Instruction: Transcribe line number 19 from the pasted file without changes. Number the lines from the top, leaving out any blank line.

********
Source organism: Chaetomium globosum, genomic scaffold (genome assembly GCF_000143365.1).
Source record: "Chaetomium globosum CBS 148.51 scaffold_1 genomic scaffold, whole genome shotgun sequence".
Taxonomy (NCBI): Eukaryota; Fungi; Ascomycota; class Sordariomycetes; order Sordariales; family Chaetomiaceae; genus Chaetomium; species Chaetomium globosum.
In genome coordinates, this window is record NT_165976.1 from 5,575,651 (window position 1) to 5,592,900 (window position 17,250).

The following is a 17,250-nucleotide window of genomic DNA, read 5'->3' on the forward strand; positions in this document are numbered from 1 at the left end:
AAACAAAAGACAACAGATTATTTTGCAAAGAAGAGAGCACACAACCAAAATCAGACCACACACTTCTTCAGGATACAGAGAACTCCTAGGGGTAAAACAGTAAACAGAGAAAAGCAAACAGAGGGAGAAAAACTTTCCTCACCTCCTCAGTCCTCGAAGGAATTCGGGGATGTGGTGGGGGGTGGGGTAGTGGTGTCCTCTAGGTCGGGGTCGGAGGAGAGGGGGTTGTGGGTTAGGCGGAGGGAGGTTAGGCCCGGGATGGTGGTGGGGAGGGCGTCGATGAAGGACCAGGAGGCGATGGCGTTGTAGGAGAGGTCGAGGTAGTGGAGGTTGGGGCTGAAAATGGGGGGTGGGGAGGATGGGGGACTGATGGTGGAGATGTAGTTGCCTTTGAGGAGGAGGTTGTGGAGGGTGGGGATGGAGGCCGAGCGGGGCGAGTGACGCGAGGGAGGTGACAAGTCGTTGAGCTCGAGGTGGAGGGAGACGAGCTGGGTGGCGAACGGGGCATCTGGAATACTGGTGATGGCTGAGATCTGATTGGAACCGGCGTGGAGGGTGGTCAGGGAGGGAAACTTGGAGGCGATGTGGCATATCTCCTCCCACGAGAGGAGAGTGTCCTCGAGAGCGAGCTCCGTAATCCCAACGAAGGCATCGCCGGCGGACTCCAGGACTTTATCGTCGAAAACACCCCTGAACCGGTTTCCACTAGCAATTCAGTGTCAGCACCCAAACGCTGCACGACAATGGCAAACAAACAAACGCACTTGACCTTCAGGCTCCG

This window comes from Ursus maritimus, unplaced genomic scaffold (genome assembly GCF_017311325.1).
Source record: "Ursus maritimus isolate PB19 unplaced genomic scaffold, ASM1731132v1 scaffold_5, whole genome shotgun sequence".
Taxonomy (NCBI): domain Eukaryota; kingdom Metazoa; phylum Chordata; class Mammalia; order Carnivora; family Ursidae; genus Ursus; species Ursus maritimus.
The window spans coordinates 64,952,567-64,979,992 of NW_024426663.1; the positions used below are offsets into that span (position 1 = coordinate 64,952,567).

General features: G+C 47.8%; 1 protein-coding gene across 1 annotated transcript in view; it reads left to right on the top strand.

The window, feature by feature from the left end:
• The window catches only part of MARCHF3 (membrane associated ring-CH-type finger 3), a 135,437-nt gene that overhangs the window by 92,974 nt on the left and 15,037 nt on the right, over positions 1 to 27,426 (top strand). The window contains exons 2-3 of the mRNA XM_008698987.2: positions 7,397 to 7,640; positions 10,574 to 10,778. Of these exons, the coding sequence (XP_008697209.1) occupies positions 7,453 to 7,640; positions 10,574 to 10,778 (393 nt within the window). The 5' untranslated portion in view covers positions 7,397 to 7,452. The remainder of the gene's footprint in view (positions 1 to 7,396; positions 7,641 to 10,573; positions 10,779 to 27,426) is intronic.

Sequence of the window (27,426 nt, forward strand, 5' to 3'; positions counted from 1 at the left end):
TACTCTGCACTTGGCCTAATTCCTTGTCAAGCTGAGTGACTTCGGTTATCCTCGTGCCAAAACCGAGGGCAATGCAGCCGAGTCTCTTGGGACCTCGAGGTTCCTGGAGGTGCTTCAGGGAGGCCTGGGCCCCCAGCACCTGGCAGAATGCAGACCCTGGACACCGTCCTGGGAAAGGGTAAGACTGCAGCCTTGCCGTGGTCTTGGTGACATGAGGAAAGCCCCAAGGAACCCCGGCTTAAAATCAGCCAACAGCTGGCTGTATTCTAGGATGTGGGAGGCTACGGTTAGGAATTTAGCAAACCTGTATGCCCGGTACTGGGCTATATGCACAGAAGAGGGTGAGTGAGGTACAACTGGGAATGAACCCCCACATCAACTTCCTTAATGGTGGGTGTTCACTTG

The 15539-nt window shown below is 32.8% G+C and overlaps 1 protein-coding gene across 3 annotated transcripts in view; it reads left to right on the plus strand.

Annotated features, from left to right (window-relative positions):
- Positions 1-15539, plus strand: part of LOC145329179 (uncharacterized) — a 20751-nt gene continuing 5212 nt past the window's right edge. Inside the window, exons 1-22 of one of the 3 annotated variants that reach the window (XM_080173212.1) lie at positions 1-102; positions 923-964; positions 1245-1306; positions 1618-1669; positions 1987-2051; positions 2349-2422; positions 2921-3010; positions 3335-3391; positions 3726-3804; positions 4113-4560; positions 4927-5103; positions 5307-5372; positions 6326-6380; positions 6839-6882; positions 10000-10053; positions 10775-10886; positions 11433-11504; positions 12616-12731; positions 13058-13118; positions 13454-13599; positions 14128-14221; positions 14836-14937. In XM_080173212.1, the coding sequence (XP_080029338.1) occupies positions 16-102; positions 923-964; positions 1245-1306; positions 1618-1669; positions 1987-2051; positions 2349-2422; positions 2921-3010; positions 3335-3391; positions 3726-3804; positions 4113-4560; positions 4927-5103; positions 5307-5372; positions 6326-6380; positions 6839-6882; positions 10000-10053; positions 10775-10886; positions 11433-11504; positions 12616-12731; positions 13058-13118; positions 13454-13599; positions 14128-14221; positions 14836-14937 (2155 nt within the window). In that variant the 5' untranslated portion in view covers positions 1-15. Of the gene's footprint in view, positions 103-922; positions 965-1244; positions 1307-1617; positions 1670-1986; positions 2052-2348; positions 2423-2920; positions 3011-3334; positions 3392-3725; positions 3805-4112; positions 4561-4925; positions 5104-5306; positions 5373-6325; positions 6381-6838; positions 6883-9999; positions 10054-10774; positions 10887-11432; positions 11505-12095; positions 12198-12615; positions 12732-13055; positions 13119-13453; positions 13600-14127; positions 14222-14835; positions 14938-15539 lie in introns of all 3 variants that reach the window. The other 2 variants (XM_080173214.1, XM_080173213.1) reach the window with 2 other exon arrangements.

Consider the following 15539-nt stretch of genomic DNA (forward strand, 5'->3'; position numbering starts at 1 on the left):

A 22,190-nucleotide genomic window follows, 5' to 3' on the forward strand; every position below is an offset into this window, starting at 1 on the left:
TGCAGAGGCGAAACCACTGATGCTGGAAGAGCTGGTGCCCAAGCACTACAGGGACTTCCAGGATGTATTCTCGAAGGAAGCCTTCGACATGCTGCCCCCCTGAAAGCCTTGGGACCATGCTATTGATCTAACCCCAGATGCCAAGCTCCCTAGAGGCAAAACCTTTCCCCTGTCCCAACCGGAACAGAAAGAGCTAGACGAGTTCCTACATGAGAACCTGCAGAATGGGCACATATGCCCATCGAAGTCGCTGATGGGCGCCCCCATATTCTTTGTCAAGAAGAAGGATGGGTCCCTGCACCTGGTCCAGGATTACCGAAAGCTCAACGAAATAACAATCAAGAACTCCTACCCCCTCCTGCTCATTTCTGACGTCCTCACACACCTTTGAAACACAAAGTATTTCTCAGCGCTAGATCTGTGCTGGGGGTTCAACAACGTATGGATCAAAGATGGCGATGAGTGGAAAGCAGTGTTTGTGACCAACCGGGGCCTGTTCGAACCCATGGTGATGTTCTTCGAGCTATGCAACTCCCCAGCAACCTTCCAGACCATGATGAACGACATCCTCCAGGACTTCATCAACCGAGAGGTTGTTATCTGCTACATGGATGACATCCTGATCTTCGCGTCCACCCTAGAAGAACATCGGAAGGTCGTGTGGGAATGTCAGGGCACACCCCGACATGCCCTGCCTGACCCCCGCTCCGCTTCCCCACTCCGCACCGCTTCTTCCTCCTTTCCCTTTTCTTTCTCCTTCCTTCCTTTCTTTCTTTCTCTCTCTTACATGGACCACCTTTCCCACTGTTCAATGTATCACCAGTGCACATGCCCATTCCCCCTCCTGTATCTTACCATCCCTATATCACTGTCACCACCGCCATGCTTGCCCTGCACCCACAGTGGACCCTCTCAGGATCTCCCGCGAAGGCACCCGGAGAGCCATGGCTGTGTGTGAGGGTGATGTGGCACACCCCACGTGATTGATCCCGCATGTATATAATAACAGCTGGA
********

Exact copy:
Consider the following 15539-nt stretch of genomic DNA (forward strand, 5'->3'; position numbering starts at 1 on the left):